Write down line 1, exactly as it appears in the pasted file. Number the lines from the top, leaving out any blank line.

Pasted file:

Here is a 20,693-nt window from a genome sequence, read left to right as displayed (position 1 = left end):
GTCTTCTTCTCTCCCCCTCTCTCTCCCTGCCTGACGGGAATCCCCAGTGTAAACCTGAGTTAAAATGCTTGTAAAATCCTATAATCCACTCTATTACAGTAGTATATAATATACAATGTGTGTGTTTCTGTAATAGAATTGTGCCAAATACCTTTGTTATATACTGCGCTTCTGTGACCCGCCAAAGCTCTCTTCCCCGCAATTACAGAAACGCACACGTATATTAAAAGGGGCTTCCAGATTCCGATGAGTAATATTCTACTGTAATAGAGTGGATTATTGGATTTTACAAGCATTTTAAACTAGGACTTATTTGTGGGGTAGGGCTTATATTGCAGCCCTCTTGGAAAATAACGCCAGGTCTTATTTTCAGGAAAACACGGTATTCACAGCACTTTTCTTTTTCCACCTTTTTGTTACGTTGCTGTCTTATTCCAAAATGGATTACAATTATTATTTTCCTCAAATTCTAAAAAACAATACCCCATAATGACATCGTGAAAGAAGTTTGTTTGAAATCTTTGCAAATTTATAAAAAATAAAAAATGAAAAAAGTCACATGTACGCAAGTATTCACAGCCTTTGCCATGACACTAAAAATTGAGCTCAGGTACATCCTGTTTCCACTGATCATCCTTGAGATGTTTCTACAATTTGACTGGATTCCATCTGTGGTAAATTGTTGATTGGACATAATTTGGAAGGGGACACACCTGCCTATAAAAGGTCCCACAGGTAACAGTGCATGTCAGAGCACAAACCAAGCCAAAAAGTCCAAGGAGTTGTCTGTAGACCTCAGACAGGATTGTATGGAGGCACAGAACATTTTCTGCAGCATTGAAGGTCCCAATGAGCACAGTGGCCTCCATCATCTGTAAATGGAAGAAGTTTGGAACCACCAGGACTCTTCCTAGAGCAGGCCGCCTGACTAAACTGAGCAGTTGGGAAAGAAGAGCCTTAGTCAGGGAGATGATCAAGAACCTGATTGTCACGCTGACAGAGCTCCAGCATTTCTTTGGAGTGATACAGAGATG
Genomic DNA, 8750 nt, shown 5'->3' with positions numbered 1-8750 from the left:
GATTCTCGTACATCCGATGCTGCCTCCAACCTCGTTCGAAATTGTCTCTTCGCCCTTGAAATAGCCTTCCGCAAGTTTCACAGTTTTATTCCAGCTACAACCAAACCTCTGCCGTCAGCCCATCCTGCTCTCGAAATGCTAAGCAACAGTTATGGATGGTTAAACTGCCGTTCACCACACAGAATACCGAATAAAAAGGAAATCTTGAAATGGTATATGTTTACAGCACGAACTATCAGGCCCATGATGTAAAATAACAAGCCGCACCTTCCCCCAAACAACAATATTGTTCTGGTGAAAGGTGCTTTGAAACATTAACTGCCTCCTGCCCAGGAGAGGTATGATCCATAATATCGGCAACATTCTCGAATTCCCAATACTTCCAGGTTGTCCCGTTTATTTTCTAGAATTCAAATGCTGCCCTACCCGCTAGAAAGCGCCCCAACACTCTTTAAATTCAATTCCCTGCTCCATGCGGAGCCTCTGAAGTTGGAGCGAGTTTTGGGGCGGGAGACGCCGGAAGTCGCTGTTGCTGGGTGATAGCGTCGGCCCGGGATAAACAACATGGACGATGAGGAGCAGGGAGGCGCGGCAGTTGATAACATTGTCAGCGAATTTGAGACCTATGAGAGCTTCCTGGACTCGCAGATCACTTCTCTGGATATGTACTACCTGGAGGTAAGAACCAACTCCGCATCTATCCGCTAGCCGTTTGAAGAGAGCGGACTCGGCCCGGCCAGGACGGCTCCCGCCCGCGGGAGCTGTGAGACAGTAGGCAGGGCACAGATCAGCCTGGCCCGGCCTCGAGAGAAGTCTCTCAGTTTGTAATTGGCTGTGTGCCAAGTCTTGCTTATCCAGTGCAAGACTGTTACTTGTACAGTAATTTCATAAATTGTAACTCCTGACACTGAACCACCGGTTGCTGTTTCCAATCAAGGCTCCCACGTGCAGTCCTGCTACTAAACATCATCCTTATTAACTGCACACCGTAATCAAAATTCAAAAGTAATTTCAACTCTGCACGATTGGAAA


Here is a 20,693-nt window from a genome sequence, read left to right as displayed (position 1 = left end):